A history of technology and art. Part 2

John Cage the American composer worked with the concept of ‘found’ elements and instructions connected to randomness. He composed music which allowed musicians to create parts of the composition, so the piece of music was always unique, and used found pre-existing sounds. Many digital artist work with sampled elements, audio, still images, film etc.

The elements of ‘controlled randomness’ that come out of the above artist points to one of the basic principles and typical examples of digital medium: the concept of random access as a basis for processing and collecting together information.

Grahame Weinbren said ‘the digital revolution is a revolution of random access’, it is instant access to media elements that the user can use in infinite combinations.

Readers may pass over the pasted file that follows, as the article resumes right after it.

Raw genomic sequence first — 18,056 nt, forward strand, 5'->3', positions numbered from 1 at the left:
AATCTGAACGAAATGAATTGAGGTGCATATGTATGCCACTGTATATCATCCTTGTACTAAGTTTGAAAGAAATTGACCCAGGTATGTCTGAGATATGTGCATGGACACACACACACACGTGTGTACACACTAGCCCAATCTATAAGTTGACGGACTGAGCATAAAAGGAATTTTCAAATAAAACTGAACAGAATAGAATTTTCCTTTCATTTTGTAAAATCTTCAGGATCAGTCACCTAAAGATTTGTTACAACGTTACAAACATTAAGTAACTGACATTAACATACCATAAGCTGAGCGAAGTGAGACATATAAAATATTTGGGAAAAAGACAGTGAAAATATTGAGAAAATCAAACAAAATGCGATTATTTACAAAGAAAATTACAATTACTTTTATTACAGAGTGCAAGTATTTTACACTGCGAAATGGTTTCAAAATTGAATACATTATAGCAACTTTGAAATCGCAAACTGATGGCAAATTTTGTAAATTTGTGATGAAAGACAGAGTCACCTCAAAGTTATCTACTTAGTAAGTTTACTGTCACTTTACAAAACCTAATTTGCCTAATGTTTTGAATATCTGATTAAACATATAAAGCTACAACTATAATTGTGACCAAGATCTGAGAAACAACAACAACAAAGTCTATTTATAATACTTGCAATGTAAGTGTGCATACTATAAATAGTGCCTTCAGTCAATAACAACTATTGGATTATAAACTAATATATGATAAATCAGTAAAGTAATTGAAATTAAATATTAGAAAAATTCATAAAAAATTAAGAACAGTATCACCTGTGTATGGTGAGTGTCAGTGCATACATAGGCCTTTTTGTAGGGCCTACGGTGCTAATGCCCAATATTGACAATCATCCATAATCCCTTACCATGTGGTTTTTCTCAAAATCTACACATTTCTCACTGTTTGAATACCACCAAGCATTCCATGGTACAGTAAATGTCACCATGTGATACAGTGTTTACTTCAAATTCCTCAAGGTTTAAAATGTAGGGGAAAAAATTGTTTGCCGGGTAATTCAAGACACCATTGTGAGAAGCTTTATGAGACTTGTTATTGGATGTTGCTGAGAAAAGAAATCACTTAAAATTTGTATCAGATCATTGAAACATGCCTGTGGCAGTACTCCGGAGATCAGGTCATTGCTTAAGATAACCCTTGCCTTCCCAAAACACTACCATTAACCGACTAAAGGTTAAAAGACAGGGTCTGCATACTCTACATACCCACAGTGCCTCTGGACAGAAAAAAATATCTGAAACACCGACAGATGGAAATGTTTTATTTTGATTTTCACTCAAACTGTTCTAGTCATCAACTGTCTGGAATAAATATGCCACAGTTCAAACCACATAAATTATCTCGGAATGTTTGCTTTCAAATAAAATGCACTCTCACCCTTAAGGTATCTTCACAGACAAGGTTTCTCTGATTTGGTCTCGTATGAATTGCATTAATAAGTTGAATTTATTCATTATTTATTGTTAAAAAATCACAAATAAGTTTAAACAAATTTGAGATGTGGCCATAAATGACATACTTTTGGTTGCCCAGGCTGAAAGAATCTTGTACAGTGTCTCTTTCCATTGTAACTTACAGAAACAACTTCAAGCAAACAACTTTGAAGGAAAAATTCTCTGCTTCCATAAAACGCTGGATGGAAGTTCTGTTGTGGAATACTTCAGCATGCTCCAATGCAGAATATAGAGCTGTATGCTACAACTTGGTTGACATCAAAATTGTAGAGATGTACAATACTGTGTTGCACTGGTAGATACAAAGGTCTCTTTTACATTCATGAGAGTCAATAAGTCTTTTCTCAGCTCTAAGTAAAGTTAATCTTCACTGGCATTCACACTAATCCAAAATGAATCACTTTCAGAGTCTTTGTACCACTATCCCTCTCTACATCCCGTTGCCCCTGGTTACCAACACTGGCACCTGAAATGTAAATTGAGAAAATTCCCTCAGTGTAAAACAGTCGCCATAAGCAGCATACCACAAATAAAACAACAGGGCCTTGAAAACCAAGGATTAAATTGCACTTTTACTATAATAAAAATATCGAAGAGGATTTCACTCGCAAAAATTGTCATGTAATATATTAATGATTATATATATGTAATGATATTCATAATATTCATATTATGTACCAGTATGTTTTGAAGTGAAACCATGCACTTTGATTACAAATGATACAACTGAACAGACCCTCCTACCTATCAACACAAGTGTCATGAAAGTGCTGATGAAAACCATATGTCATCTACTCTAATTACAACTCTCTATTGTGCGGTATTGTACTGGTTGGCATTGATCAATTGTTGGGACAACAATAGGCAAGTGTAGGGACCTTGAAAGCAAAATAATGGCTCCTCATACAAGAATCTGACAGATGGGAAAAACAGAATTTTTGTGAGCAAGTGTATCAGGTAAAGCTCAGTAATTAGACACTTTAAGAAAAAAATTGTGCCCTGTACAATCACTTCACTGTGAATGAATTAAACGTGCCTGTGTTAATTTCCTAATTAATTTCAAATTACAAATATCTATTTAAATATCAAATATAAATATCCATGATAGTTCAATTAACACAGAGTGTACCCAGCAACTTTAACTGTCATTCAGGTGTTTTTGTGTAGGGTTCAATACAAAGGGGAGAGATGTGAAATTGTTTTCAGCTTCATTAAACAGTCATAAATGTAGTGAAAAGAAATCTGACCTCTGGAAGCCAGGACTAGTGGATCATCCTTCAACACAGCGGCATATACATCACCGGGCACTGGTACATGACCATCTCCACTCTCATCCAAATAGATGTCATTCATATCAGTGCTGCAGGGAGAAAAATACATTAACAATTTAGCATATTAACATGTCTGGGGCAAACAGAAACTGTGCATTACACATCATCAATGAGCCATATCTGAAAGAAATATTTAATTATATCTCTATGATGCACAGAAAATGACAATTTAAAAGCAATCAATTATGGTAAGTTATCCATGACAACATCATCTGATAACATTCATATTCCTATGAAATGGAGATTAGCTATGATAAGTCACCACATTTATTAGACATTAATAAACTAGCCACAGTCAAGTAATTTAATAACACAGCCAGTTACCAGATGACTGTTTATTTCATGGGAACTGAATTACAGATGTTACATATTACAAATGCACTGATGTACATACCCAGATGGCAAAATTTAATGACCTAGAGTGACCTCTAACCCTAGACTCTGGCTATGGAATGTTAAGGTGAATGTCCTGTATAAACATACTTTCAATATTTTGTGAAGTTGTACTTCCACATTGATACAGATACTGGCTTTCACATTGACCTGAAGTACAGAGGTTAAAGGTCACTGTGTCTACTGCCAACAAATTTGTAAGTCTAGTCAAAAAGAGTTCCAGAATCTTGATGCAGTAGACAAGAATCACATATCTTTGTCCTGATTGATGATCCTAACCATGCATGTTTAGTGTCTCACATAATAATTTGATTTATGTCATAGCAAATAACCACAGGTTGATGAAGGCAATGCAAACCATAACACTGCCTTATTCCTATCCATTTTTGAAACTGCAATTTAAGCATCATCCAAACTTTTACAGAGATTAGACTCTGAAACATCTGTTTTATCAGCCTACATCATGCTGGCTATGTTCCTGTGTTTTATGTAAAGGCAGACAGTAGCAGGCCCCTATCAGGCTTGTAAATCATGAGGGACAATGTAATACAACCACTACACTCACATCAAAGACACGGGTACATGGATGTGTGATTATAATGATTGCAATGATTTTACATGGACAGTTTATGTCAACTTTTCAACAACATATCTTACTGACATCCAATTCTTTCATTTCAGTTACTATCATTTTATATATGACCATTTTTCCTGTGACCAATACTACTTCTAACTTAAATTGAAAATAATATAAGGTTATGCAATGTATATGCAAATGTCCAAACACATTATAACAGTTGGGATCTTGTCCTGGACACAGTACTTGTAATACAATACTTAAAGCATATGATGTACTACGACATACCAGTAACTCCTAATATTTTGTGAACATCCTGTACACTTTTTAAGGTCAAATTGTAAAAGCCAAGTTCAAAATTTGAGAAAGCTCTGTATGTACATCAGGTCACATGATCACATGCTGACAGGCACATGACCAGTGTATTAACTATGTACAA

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Nam June Paik’s ‘Random Access’, 1963, (above), is where the user plays any part of the fifty strips of audio tape stuck on the wall, with a tape head taken from a tape player which is wired to a pair of speakers.

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John Whitney, Charles Csuri and Vera Molnar from the 1960s still influence digital artist today. Whitney (1917-1996) is considered ‘the father of computer graphics’. Whitney used old analogue military computing equipment to create the short film ‘Catalog’, 1961 (above).

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Charles Csuri’s ‘Hummingbird’, 1967 is a sequence of 22 birds in a circle. Csuri first started creating digital images in 1964 with a IBM 7094 computer. The computer output were ‘punch cards’, which were the instructions to drive a drum plotter.

 

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~ by deodesign on August 18, 2007.

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